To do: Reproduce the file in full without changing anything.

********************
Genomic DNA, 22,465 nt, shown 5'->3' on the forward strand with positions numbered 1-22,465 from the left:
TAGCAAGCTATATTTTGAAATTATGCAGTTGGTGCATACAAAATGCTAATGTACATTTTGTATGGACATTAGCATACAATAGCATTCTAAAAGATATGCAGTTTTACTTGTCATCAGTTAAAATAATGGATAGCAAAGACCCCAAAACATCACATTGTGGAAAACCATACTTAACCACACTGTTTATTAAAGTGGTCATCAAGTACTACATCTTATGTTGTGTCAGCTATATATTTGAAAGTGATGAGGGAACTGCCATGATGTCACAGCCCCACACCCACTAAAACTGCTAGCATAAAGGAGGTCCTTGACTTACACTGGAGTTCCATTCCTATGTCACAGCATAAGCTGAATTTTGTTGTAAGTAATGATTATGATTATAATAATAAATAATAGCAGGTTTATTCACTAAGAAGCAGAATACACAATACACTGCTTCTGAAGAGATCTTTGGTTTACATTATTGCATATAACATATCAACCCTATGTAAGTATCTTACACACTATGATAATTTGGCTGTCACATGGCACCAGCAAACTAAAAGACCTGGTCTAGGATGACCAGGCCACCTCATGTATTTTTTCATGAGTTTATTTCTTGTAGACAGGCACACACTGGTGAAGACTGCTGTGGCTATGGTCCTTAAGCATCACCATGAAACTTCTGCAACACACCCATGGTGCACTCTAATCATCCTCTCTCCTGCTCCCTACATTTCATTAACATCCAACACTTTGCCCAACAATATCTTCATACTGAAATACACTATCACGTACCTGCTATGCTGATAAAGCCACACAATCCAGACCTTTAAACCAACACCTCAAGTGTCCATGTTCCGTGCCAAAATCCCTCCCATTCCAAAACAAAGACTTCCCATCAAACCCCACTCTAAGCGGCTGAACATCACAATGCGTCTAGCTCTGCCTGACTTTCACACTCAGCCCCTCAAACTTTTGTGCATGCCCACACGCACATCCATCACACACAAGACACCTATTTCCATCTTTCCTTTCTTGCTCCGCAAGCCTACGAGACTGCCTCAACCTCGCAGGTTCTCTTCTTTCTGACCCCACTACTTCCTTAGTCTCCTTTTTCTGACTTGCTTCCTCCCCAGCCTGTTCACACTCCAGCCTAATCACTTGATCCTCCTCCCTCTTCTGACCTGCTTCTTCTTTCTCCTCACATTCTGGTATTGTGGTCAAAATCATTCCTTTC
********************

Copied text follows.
Genomic DNA, 22,465 nt, shown 5'->3' on the forward strand with positions numbered 1-22,465 from the left:
TAGCAAGCTATATTTTGAAATTATGCAGTTGGTGCATACAAAATGCTAATGTACATTTTGTATGGACATTAGCATACAATAGCATTCTAAAAGATATGCAGTTTTACTTGTCATCAGTTAAAATAATGGATAGCAAAGACCCCAAAACATCACATTGTGGAAAACCATACTTAACCACACTGTTTATTAAAGTGGTCATCAAGTACTACATCTTATGTTGTGTCAGCTATATATTTGAAAGTGATGAGGGAACTGCCATGATGTCACAGCCCCACACCCACTAAAACTGCTAGCATAAAGGAGGTCCTTGACTTACACTGGAGTTCCATTCCTATGTCACAGCATAAGCTGAATTTTGTTGTAAGTAATGATTATGATTATAATAATAAATAATAGCAGGTTTATTCACTAAGAAGCAGAATACACAATACACTGCTTCTGAAGAGATCTTTGGTTTACATTATTGCATATAACATATCAACCCTATGTAAGTATCTTACACACTATGATAATTTGGCTGTCACATGGCACCAGCAAACTAAAAGACCTGGTCTAGGATGACCAGGCCACCTCATGTATTTTTTCATGAGTTTATTTCTTGTAGACAGGCACACACTGGTGAAGACTGCTGTGGCTATGGTCCTTAAGCATCACCATGAAACTTCTGCAACACACCCATGGTGCACTCTAATCATCCTCTCTCCTGCTCCCTACATTTCATTAACATCCAACACTTTGCCCAACAATATCTTCATACTGAAATACACTATCACGTACCTGCTATGCTGATAAAGCCACACAATCCAGACCTTTAAACCAACACCTCAAGTGTCCATGTTCCGTGCCAAAATCCCTCCCATTCCAAAACAAAGACTTCCCATCAAACCCCACTCTAAGCGGCTGAACATCACAATGCGTCTAGCTCTGCCTGACTTTCACACTCAGCCCCTCAAACTTTTGTGCATGCCCACACGCACATCCATCACACACAAGACACCTATTTCCATCTTTCCTTTCTTGCTCCGCAAGCCTACGAGACTGCCTCAACCTCGCAGGTTCTCTTCTTTCTGACCCCACTACTTCCTTAGTCTCCTTTTTCTGACTTGCTTCCTCCCCAGCCTGTTCACACTCCAGCCTAATCACTTGATCCTCCTCCCTCTTCTGACCTGCTTCTTCTTTCTCCTCACATTCTGGTATTGTGGTCAAAATCATTCCTTTC